Forget the notes.
This is again an utterly mediocre fresh-sporty-metallic-amber masculine fragrance that lacks both in quality and character. It smells cheap and bad.
Thankfully it lasts less than two hours.
Bonus points for the cool bottle.
This one opens with a beautiful lemon, pepper, violet combination that lasts merely twenty minutes before giving way to a boring cedar/musk accord that's extremely muted (fortunately ?). This fragrance lacks a dry down, and completes a vanishing act in less than three hours.
This could've been so much better with that opening - if the development were more interesting, and the fragrance itself more potent. Instead, it's yet another fragrance that fails to charm.
A weak neutral.
This is the 'meh' moment for Histoires des Parfums.
This scent is modern, faux-aquatic, 'blue', and smells like any of the 'fresh-woodsy' masculine designer perfumes. Initially there's a blast of orange, bergamot, some aldehydes. Sure, the quality is a notch better than your average designer. But this feels right at home as 'Chanel Allure Homme Sport Extreme Version Blue'. After an hour or so a clean, semi-dark, sterilised patchouli note creeps in that makes things a little better. At this time it smells like designer fragrances from the mid 2000s. Mugler's Ultra Zest, an average perfume by all means, would be an improvement on this.
Surely it doesn't smell 'bad'. But it smells uninspiring, mediocre, generic, and completely out of place next to all the other Histoires des Parfums fragrances. It may or may not be Histoires des Parfums' worst perfume. But it is surely the dullest. As dull as dishwater.
07th November, 2016 (last edited: 14th November, 2016)
Incense Flash came across as a straightforward incense fragrance. Light, transparent, somewhat persistent, dry, mostly linear, and slightly woody and faintly musky in the dry down.
It is not complex, dark, challenging, intriguing - or any of that.
In fact, it comes across as somewhat uninspired and bland. I like 'light' incense fragrances (Kyoto, Infusion d'Homme), but there isn't much here to keep me interested.
This is the common sub-par 'fresh / blue / aquatic' disinfectant mall fragrance that is chemical, nauseating, and utterly unremarkable. Goes on strong and dies down quickly.
Basically the lowest common denominator of the lowest common denominator itself. In other words, a bottle shelf product of the bottle shelf category, but unfortunately sold for as much as Havana or Cool Water.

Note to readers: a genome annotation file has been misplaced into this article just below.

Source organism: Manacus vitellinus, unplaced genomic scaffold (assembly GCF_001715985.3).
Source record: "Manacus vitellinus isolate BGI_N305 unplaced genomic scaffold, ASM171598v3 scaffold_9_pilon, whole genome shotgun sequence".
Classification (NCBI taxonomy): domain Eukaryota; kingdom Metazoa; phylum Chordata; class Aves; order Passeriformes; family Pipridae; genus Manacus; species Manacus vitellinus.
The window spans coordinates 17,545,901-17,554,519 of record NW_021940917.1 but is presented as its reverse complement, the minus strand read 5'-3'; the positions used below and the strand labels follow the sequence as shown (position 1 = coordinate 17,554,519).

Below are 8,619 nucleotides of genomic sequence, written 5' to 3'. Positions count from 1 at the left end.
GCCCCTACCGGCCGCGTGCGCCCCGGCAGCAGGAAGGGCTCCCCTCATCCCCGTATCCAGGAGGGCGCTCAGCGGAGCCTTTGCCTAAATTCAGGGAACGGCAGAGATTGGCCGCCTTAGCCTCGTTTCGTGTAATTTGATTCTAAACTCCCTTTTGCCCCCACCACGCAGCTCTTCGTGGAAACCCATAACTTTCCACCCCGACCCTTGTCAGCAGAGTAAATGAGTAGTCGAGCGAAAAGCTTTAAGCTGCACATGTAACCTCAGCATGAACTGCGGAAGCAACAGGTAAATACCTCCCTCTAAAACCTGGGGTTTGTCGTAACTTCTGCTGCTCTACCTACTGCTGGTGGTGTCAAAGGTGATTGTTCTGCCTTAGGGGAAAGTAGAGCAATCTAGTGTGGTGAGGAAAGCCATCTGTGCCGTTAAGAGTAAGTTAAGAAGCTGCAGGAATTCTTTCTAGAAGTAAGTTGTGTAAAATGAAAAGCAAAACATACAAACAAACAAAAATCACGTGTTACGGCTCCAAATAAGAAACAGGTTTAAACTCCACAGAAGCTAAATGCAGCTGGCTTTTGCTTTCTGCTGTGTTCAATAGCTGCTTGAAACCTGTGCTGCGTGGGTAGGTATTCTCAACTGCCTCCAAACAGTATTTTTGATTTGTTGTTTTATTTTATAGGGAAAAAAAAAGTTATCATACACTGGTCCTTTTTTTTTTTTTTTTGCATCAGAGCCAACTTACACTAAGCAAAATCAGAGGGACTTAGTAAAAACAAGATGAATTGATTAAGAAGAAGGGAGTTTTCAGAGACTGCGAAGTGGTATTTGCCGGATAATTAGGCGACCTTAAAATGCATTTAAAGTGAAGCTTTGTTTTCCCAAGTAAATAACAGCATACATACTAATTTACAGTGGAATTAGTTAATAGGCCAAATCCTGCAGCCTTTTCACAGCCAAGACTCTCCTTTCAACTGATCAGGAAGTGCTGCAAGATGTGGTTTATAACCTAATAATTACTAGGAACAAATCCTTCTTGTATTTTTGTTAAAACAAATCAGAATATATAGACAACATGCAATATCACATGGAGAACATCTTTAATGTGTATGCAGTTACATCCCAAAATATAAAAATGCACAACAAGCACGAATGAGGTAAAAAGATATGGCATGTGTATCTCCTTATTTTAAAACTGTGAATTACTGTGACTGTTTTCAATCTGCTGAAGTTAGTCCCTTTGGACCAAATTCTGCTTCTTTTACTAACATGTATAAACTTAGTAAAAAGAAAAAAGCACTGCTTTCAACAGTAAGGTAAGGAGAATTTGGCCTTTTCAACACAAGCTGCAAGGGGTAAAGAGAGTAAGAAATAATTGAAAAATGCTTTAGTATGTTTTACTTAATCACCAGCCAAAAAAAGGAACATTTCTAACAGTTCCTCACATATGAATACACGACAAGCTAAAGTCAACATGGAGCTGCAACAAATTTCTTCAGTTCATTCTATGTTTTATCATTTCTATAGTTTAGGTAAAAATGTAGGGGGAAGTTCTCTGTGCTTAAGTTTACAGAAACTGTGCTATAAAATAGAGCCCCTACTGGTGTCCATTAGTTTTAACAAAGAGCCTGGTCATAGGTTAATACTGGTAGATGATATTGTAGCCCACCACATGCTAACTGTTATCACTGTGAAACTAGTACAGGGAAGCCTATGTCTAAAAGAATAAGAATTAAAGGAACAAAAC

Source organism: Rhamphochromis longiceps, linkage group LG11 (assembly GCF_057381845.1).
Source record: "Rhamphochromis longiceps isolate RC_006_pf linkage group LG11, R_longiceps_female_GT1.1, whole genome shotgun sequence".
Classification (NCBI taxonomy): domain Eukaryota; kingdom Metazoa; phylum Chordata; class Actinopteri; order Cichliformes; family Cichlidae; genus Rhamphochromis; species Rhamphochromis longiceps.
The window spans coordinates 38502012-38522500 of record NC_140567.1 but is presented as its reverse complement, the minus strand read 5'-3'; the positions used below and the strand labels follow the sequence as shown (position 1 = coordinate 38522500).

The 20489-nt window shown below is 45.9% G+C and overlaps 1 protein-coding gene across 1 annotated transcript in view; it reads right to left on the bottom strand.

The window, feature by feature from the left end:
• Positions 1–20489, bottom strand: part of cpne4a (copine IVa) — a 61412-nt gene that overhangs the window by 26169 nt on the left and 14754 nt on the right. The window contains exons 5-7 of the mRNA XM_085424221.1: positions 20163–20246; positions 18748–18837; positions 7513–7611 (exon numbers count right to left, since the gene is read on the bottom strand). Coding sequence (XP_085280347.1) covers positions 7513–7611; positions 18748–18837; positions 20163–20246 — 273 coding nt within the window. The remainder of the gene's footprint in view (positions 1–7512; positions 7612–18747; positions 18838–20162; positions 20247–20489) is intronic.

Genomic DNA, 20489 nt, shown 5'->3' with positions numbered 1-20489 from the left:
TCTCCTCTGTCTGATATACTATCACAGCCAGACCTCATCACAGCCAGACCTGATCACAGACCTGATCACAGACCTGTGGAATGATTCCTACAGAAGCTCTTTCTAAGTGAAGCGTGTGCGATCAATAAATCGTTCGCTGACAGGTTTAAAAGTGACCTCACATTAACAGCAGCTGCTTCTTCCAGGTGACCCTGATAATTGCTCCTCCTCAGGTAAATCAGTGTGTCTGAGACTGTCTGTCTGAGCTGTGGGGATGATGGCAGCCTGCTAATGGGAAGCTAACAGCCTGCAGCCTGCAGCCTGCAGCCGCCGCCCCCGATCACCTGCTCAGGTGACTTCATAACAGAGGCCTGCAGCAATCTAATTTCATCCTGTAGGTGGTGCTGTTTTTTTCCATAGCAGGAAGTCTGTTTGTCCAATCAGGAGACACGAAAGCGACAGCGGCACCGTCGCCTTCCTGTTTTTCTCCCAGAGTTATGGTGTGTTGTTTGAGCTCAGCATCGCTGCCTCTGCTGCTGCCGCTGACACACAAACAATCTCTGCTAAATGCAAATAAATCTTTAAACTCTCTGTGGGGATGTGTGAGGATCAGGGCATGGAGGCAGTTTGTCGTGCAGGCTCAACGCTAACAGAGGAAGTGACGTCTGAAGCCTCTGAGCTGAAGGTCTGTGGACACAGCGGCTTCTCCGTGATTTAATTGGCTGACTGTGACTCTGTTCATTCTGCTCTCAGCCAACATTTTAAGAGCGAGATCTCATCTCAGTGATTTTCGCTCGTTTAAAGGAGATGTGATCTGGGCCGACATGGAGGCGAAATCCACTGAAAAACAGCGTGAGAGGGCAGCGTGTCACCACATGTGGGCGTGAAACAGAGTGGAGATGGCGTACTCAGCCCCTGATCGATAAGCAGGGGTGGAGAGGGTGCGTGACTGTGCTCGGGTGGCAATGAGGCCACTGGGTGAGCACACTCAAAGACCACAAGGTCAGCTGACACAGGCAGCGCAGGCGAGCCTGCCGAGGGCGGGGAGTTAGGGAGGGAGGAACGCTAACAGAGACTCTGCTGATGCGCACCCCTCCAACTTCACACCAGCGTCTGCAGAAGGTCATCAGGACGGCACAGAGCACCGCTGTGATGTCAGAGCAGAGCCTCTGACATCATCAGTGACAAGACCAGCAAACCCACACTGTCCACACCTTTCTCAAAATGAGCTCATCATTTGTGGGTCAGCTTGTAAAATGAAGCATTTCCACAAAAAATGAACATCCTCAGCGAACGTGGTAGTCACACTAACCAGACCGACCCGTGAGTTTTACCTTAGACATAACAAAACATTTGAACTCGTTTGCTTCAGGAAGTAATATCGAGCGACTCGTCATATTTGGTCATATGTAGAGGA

Get Cool Water instead.
This is quite screechy, synthetic and obnoxious. The notes are a mere fantasy - it only smells of synthetic violets, musks, and some faint woody notes.
The good thing is that it is over pretty quickly.
For something in similar ballpark but much better - try Burberry Touch for Men. For something somewhat similar but a lot, lot better - try Gucci Pour Homme II. For something vaguely similar but infinitely better - try Fahrenheit.
Honestly, I cannot think of anything worse at this price point.
Itasca is a gem of a fragrance. It's not a vetiver fragrance as such. Neither do I find it particularly piney, herbal or astringent.
Consider all the fresh, sporty aftershaves and fragrances for men that flooded the market before things started to become calorie laden. Think of all the Gillette aftershaves and the Cool Water inspired fragrances. Some of them were green, some aquatic, some a little woody. All were fresh.
Now take all the good renditions of that style. And then take all the best elements of those good renditions, create a proper blend, and bottle it as an eau de parfum.
That is Itasca. It is invigorating, fresh, green, foresty and smells wonderful. It is neither juvenile nor mature. Perfect for all seasons, and almost all occasions. It successfully evokes an aftershave vibe due to its associations with fresh modern aftershaves, but is much classier.
Great in slightly warm weather, even better when it's slightly cool.
Good projection and longevity. Excellent stuff.
NOTE: Review of the EdT
Jaïpur Homme is a vanillic oriental creation by Annick Menardo. The first few opening seconds are citric, and one could possibly be forgiven for mistaking it to be Boucheron pour Homme. However, in a matter of a few minutes the citric notes all but subside, much in the style and tradition of many classic Guerlains and a few de Nicolaï's, to reveal a spicy cinnamon accord. The spices become progressively softer as the vanilla note takes centrestage. A vague hint of abstract freshness well into the dry down presents another interesting facet of the composition. The overall olfactory impression is formal and distinguished, with a regal touch. Yet, Jaïpur Homme shuns the majestic, and often intimidating, grandeur of the palaces of Rajasthan. It only pays homage to the royal magnificence with subtle but significant flourishes and nuances that hint at majesty. Rather than indulgent opulence, its discreet sophistication conveys the message that it is possible to accentuate everyday life with a deft touch of regal splendour.
Exhibiting good sillage and admirable tenacity, Jaïpur Homme could be an ideal embellishment to carefully chosen attires for afternoon tea parties and upscale evening socials. The somewhat pedestrian price should not obscure the fact that it possesses an abundance of bourgeois elegance, and effortlessly mixes with the cultured high society.